Pete Wehner has a simultaneously amusing and disturbing post up about a strange exchange between Newsweek's Evan Thomas and Chris Matthews on Matthews' show last Friday:
"Thomas, commenting on Obama's Cairo speech, said, 'I mean in a way Obama's standing above the country, above -- above the world, he's sort of God.' And when Thomas was asked by Matthews, "Reagan and World War II and the sense of us as the good guys in the world, how are we doing?" Thomas replied, "Well, we were the good guys in 1984, it felt that way. It hasn't felt that way in recent years."
On the matter of whether Obama is "sort of God," I would only say that this kind of thinking is one reason it's useful to believe in the One God, as a way of checking human hubris. On the other question, of whether Thomas was correct in saying that "we were the good guys in 1984, it felt that way," Nexis tells a slightly different story about whether Thomas himself felt "that way" in the mid-1980s. Then with Time Magazine, he wrote the following in January, 1985:
"Viewed broadly, Reagan's agenda seems hamstrung by internal contradictions. It is difficult to imagine, for example, how he can spend more for defense, refuse to raise taxes or cut Social Security, and still chop the annual deficit in half. He almost certainly cannot expect the Soviets to reduce their arsenal of heavy land-based missiles while the U.S. plunges ahead with the Strategic Defense Initiative (Star Wars). Reagan seems so dreamily unconcerned with these realities that even some of his own backers fear he may lose control of future policy struggles. Incredibly, only two months after Reagan won back the White House by a landslide, and before he had even been sworn in for a second term, many in Washington regard him as little more than a lame duck...."
Then there's this story, from October, 1984, concerning reports that Reagan's CIA was secretly teaching the contras how to torture their enemies:
"The 89-page booklet entitled Psychological Operations in Guerrilla Warfare is a primer on insurgency, a how-to book in the struggle for hearts and minds. Some of the "techniques of persuasion" are benign: helping the peasants harvest crops, learn to read, improve hygiene. Others are decidedly brutal: assassination, kidnapping, blackmail, mob violence. It could be a manual for the Viet Cong or the Cuban-backed rebels in El Salvador. If it were, the Administration would likely be waving it as proof of its thesis about the sources of insidious world terrorism. In fact, however, it is a publication of the CIA, written for Nicaraguan contras seeking to overthrow the Sandinista regime. Its disclosure last week came as a political embarrassment to the Administration and a major moral one for the U.S. It stirred memories of CIA abuses that were supposedly outlawed a decade ago and gave Democrats a potentially hot new campaign issue."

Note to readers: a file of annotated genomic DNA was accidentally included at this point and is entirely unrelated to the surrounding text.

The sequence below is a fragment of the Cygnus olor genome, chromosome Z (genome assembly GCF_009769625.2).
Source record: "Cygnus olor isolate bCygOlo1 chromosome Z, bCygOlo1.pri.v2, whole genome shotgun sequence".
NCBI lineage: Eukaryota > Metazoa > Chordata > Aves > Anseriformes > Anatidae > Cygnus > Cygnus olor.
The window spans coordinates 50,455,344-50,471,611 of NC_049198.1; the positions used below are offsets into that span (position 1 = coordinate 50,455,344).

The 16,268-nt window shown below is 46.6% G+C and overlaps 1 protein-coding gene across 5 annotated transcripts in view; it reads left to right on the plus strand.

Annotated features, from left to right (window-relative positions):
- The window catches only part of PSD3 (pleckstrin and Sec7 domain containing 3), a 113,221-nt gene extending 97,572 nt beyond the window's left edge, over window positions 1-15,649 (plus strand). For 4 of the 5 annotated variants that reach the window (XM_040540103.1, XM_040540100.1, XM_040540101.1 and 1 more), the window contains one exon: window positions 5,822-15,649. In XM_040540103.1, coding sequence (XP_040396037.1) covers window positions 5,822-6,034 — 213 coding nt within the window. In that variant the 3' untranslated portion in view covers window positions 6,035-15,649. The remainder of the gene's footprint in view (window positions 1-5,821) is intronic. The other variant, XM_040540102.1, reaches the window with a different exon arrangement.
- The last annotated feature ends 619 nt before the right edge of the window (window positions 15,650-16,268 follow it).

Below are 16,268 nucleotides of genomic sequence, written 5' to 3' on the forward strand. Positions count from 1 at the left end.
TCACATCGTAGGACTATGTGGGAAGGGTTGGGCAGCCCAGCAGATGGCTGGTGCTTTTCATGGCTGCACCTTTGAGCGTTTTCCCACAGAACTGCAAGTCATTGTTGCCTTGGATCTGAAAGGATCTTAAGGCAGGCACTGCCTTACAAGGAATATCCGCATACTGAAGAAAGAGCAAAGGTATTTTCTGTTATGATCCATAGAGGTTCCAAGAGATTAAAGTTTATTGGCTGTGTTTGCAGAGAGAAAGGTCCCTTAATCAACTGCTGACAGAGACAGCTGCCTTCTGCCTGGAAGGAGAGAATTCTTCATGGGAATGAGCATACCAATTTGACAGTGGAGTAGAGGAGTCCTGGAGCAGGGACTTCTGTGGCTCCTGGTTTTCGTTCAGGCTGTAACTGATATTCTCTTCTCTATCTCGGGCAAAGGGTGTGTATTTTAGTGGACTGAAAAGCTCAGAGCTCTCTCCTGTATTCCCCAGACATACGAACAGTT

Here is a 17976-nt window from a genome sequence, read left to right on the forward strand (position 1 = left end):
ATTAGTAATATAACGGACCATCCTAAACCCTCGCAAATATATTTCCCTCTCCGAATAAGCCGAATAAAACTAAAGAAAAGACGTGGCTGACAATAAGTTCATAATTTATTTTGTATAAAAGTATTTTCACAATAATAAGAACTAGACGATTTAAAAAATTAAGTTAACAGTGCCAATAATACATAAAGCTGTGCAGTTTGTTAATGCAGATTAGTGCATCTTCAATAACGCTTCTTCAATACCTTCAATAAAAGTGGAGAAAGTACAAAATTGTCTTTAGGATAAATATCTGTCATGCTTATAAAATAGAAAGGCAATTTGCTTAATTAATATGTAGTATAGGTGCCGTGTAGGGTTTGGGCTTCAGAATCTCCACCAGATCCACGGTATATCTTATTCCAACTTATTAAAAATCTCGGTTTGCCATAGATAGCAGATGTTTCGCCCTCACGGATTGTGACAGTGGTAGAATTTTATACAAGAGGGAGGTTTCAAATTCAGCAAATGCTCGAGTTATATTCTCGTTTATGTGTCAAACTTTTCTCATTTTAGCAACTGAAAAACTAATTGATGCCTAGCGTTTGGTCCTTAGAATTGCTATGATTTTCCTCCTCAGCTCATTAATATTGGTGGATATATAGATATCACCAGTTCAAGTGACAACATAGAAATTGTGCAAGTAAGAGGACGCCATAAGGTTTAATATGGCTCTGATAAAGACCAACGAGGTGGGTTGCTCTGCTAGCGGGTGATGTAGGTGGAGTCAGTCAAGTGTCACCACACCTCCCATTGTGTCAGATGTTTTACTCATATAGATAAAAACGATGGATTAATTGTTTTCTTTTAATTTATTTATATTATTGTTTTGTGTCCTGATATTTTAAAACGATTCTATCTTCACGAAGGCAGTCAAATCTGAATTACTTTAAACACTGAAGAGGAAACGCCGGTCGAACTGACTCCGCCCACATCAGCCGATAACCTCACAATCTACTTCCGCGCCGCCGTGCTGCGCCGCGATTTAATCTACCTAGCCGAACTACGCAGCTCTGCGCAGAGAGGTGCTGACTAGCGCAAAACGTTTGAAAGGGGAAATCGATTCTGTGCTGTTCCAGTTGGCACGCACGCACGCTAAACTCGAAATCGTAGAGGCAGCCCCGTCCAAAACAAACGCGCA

And this, from September, 1985, about negotiations with the Soviets:
"The Administration's hold-fast position may be a sound negotiating tactic, but it gives the Soviets an edge in the war of words. The rhetoric level will increase this week as both Shevardnadze and Shultz give major speeches to the U.N. General Assembly at the opening of its 40th session. The Soviets continue to build up the summit as a "window of opportunity" for a major breakthrough in arms control that may not arise again "for a very, very long time." The U.S. just as resolutely tries to play down such talk as "wishful thinking." At his press conference, Reagan said the summit should be viewed as "a beginning point for better relations, a starting point for progress." A critical question is how public opinion will respond in Western Europe. If the U.S. is ultimately viewed as an obstacle to nuclear sanity, the result could be disarray in the alliance and strong pressure to make concessions. The Administration is trying to keep the Allies in line by dangling lucrative defense contracts for SDI research. Last week the U.S. appeared to be close to signing agreements with the British and West Germans to clear the way for such research."
Memories grow hazy, of course, but it's worth noting that most of the mainstream press in the 1980s thought that Reagan was a dimwit and a lunatic, and that the Soviet Union was immortal.